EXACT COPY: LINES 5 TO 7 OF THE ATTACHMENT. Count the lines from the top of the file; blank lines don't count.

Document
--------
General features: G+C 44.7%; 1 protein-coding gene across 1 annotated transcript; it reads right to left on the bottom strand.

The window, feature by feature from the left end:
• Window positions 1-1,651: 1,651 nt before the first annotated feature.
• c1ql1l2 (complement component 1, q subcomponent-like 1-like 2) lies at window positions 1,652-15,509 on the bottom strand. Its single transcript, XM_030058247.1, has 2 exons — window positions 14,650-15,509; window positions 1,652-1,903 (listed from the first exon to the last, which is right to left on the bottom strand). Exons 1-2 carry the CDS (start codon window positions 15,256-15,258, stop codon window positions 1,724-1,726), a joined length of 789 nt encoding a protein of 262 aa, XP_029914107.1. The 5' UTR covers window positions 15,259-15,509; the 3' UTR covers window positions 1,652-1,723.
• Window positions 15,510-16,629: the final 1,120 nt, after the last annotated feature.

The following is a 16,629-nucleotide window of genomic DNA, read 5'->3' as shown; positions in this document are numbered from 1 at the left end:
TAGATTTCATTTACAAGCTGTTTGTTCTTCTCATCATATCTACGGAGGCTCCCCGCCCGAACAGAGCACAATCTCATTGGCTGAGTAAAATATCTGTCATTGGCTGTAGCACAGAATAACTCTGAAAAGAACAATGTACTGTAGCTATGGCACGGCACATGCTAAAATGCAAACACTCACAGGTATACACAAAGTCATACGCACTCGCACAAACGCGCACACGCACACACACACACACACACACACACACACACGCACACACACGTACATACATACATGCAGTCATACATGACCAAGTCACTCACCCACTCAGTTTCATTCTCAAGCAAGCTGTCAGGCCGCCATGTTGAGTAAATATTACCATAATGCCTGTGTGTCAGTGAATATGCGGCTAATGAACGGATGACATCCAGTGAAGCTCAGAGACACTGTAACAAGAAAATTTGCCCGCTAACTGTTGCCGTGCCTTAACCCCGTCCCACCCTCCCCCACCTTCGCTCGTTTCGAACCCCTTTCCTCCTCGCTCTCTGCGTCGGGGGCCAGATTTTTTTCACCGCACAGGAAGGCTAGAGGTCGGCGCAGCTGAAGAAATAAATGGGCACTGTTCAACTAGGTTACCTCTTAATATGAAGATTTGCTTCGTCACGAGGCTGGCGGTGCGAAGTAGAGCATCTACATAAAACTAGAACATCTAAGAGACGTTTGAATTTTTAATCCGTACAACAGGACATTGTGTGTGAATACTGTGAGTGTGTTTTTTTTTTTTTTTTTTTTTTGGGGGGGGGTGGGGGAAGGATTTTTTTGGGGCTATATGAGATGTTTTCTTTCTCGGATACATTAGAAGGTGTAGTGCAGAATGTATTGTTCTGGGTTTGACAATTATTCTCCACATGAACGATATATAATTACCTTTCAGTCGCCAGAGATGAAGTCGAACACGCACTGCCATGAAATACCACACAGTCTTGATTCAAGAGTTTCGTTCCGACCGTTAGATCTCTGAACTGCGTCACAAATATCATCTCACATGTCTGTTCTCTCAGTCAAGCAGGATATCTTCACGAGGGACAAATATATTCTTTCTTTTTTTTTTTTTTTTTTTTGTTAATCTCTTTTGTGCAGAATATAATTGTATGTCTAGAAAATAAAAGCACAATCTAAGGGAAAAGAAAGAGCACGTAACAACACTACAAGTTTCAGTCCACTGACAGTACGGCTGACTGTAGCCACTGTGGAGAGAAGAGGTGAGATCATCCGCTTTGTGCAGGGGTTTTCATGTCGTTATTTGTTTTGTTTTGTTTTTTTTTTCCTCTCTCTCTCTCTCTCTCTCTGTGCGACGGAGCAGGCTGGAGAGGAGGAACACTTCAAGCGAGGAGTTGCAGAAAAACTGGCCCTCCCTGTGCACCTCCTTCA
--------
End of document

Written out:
• Window positions 15,510-16,629: the final 1,120 nt, after the last annotated feature.

The following is a 16,629-nucleotide window of genomic DNA, read 5'->3' as shown; positions in this document are numbered from 1 at the left end:
TAGATTTCATTTACAAGCTGTTTGTTCTTCTCATCATATCTACGGAGGCTCCCCGCCCGAACAGAGCACAATCTCATTGGCTGAGTAAAATATCTGTCATTGGCTGTAGCACAGAATAACTCTGAAAAGAACAATGTACTGTAGCTATGGCACGGCACATGCTAAAATGCAAACACTCACAGGTATACACAAAGTCATACGCACTCGCACAAACGCGCACACGCACACACACACACACACACACACACACACACGCACACACACGTACATACATACATGCAGTCATACATGACCAAGTCACTCACCCACTCAGTTTCATTCTCAAGCAAGCTGTCAGGCCGCCATGTTGAGTAAATATTACCATAATGCCTGTGTGTCAGTGAATATGCGGCTAATGAACGGATGACATCCAGTGAAGCTCAGAGACACTGTAACAAGAAAATTTGCCCGCTAACTGTTGCCGTGCCTTAACCCCGTCCCACCCTCCCCCACCTTCGCTCGTTTCGAACCCCTTTCCTCCTCGCTCTCTGCGTCGGGGGCCAGATTTTTTTCACCGCACAGGAAGGCTAGAGGTCGGCGCAGCTGAAGAAATAAATGGGCACTGTTCAACTAGGTTACCTCTTAATATGAAGATTTGCTTCGTCACGAGGCTGGCGGTGCGAAGTAGAGCATCTACATAAAACTAGAACATCTAAGAGACGTTTGAATTTTTAATCCGTACAACAGGACATTGTGTGTGAATACTGTGAGTGTGTTTTTTTTTTTTTTTTTTTTTTGGGGGGGGGTGGGGGAAGGATTTTTTTGGGGCTATATGAGATGTTTTCTTTCTCGGATACATTAGAAGGTGTAGTGCAGAATGTATTGTTCTGGGTTTGACAATTATTCTCCACATGAACGATATATAATTACCTTTCAGTCGCCAGAGATGAAGTCGAACACGCACTGCCATGAAATACCACACAGTCTTGATTCAAGAGTTTCGTTCCGACCGTTAGATCTCTGAACTGCGTCACAAATATCATCTCACATGTCTGTTCTCTCAGTCAAGCAGGATATCTTCACGAGGGACAAATATATTCTTTCTTTTTTTTTTTTTTTTTTTTGTTAATCTCTTTTGTGCAGAATATAATTGTATGTCTAGAAAATAAAAGCACAATCTAAGGGAAAAGAAAGAGCACGTAACAACACTACAAGTTTCAGTCCACTGACAGTACGGCTGACTGTAGCCACTGTGGAGAGAAGAGGTGAGATCATCCGCTTTGTGCAGGGGTTTTCATGTCGTTATTTGTTTTGTTTTGTTTTTTTTTTCCTCTCTCTCTCTCTCTCTCTCTGTGCGACGGAGCAGGCTGGAGAGGAGGAACACTTCAAGCGAGGAGTTGCAGAAAAACTGGCCCTCCCTGTGCACCTCCTTCA